On the Pile Next to My Chair

A regular reader of MontanaWriter recently emailed me asking me what I was reading these days. Since it is in my nature to read more books at one time than I can quickly recall, and since it is also in my nature to never  get around to reviewing most of those book, I hope I have hit upon something that may become a semi-regular feature here: highlighting books I am currently reading.

So on the first weekend of August, 2011, here are the physical books that are piled next to my reading chair and on my nightstand, some time down the road I may post the ebooks I am reading:

The Complete Poems of Carl Sandburg, Carl Sandburg
Details: 770 pages, hardbound
Purchased: Half-Price Books
Price: 
$7.98
Regular readers of MontanaWriter know that my recent visit to Sandburg’s birthplace and burial-site in Galesburg, Illinois, inspired me to want to look at Sandburg poetry again in a more thorough way. Complete Poems includes a wonderful introduction by Archibald MacLeish. Reading 770 pages of poetry, when you read each poem twice, means that I anticipate this volume sitting next to my chair for sometime to come. 
Favorite line so far:
 too many to pick, but from MacLeish’s introduction comes this, “Poets, when they are poets, are as unique as poems are when they are actually poems: which is to say incomparably unique, essentially themselves.”

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Outlaw Tales of Montana, Gary A. Wilson
Details: 212 pages, softcover
Purchased: Half Price Books
Price: $7.99

Though I would like to have some book about Montana sitting somewhere near at hand all the time, I cannot. The reality is that though the state is large and the sky big, there are surprisingly few books about Montana… and very few good ones. Wilson’s book is not in the category of a good one but it is at least an interesting history of lesser known outlaws who lived or operated at times in Montana. In rather ordinary prose, Wilson profiles six outlaws who have for the most part flown under the radar of outlaw lore. One, Con Murphy, operated in the area where I grew up.
Favorite line so far: 
A quote in the front of the book by Charles M. Russell, “They cashed in their chips under the smoke of the same weapon that let them live, and took their medicine without whining.”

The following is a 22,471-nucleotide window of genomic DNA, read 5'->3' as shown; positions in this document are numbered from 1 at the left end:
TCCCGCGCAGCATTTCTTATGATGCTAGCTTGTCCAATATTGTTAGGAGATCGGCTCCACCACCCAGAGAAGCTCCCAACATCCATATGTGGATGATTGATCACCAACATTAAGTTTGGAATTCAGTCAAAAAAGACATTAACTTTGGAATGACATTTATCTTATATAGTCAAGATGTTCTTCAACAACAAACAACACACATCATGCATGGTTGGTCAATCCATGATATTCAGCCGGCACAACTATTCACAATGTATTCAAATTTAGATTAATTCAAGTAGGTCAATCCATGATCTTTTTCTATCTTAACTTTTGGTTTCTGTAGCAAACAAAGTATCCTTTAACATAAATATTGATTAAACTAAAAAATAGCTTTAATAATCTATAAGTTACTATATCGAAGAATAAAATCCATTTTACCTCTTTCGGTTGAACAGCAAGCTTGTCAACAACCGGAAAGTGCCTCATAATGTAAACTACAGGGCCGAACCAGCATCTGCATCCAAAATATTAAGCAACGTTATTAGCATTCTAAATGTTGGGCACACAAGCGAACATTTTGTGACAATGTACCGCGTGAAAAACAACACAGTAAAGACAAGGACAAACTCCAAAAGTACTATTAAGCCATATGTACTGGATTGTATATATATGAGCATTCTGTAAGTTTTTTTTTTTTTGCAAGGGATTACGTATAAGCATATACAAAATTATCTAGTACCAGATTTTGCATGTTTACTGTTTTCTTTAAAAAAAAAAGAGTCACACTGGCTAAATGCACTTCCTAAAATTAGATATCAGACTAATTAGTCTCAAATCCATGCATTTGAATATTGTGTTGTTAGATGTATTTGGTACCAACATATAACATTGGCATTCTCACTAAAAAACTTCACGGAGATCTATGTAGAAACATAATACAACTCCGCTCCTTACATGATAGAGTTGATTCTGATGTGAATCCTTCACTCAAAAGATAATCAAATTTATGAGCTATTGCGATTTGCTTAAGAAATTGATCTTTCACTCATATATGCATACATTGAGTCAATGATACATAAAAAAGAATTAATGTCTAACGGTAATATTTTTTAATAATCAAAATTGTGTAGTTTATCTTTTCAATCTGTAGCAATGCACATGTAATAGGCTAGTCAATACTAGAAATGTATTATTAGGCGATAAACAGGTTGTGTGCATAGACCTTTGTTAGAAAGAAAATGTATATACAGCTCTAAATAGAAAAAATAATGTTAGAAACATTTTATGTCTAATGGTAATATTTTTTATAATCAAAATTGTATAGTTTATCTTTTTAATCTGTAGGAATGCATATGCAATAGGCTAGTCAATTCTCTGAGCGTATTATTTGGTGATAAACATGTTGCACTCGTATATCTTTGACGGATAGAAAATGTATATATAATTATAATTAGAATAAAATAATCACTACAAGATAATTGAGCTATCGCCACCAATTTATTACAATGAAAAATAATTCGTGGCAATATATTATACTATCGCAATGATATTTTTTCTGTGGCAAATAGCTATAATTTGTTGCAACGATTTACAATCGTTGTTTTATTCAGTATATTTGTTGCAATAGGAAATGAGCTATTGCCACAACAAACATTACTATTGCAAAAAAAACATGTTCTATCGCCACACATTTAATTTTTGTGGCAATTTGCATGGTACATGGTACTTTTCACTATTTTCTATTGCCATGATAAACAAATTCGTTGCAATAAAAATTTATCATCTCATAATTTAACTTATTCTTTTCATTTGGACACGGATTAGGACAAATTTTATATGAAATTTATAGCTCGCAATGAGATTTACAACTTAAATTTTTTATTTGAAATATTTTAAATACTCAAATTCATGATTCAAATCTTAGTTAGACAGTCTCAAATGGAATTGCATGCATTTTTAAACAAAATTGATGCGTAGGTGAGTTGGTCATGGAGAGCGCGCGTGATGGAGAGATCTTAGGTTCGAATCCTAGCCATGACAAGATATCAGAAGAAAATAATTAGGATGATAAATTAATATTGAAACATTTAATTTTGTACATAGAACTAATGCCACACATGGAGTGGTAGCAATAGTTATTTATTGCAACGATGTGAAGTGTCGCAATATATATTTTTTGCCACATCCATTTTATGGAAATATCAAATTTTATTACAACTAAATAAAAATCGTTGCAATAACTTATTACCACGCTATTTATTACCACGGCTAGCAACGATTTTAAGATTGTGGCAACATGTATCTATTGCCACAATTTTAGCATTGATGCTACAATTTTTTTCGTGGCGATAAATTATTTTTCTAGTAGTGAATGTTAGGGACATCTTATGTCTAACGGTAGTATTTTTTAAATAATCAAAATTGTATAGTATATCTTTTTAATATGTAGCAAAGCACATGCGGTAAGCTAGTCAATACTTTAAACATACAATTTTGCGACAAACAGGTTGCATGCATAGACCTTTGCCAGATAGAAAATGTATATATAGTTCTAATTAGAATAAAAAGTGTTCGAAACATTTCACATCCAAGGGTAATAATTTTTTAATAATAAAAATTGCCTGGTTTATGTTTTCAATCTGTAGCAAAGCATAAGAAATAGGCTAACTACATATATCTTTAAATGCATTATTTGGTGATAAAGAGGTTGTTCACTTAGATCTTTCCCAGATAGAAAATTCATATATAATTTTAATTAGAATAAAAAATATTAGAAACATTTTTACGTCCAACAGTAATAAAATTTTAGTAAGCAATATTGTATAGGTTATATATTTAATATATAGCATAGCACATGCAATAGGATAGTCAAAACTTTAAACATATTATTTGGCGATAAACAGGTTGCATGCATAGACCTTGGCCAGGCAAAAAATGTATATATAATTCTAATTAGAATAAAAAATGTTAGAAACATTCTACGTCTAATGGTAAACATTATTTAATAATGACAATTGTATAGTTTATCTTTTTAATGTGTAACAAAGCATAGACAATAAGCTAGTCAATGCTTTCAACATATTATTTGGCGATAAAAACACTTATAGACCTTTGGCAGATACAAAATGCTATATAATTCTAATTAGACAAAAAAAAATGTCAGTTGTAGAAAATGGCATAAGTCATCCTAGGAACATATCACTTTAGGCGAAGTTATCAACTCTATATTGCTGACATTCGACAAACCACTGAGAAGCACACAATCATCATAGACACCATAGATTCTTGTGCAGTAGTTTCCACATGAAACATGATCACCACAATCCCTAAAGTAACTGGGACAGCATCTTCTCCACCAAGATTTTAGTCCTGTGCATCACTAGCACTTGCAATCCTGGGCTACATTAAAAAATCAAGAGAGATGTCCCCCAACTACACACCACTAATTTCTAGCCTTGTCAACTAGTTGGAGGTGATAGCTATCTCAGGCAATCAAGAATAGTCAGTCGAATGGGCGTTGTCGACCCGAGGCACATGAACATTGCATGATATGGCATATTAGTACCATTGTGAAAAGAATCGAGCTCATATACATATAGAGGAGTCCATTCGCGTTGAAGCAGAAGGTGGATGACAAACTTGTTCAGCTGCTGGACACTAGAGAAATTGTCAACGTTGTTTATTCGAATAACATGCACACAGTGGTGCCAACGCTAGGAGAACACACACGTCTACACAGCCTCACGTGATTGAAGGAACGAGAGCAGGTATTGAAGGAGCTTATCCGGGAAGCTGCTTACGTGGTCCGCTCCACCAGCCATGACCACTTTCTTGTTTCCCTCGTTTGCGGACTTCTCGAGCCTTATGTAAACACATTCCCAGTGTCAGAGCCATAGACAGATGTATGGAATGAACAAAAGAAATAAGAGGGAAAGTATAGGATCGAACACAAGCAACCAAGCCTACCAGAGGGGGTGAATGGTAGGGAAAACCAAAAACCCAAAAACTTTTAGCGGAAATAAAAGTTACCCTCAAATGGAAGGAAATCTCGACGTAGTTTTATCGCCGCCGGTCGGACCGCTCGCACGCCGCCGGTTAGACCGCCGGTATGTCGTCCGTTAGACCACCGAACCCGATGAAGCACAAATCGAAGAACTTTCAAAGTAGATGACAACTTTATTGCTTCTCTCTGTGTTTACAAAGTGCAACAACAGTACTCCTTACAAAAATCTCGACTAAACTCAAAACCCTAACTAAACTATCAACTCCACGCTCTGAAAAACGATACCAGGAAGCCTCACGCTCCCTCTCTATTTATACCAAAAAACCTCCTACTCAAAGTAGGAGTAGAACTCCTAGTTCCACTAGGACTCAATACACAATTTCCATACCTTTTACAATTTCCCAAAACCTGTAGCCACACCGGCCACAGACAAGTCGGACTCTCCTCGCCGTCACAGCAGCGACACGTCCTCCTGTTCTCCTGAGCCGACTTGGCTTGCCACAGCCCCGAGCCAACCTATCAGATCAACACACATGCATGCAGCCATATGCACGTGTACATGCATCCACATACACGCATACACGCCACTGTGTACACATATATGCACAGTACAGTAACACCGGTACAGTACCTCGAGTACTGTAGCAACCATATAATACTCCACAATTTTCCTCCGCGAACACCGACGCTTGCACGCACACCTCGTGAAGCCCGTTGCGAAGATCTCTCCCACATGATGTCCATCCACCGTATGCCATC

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The Clash: The Complete Guide to Their Music, Tony Fletcher
Details: 120 pages, softcover
Purchased: Half Price Books
Price: $3.99

The Clash remain “The Only Band that Matters.” In five short years Strummer, Jones, and the boys saved rock music from itself and changed the way a generation… my generation… would think about music forever. This small book provides brief  background notes and information on all five original Clash albums and every song,  as well as a few pages of pictures that will be already be familiar to most Clash fans. Fletcher is a dedicated fan of Strummer and the Clash and obviously a knowledgeable student of rock music in general and punk music in specific. It seems like a must have for a Clash fan.
Favorite line so far: “
 [Their debut album] The Clash, from violent sleeve imagery through provocative song titles, presented itself as nothing less than a call to musical and class warfare.”

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The Book of Basketball: The NBA According to the Sports Guy, Bill Simmons
Details: 697 pages, hardcover
Purchased: Barnes and Noble
Price: $4.99 (clearance)
For sports junkies in general, and NBA junkies in particular, Bill Simmons and his work at ESPN.com and Grantland.com are legendary. This is the basketball equivalent of Bill James original Historical Baseball Abstract. It is quite simply the best book about the NBA ever written. It is one I am reading as slowly as possible. Trying to make it last. Because like the original Bill James baseball classic, there will never be another book like itever.
Favorite line so far: 
There are so many… here is just one from one of his famous footnotes: “All you need to know about NBA coaches: during every timeout, they huddle with their staff about 15 feet from the bench, allow the players to ‘think,’ then come back about a minute later with some miraculous play or piece of advice… I want to see an owner forgo the coach, put the players in charge of themselves and see if there is a difference.”

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Far Bright Star, Robert Olmstead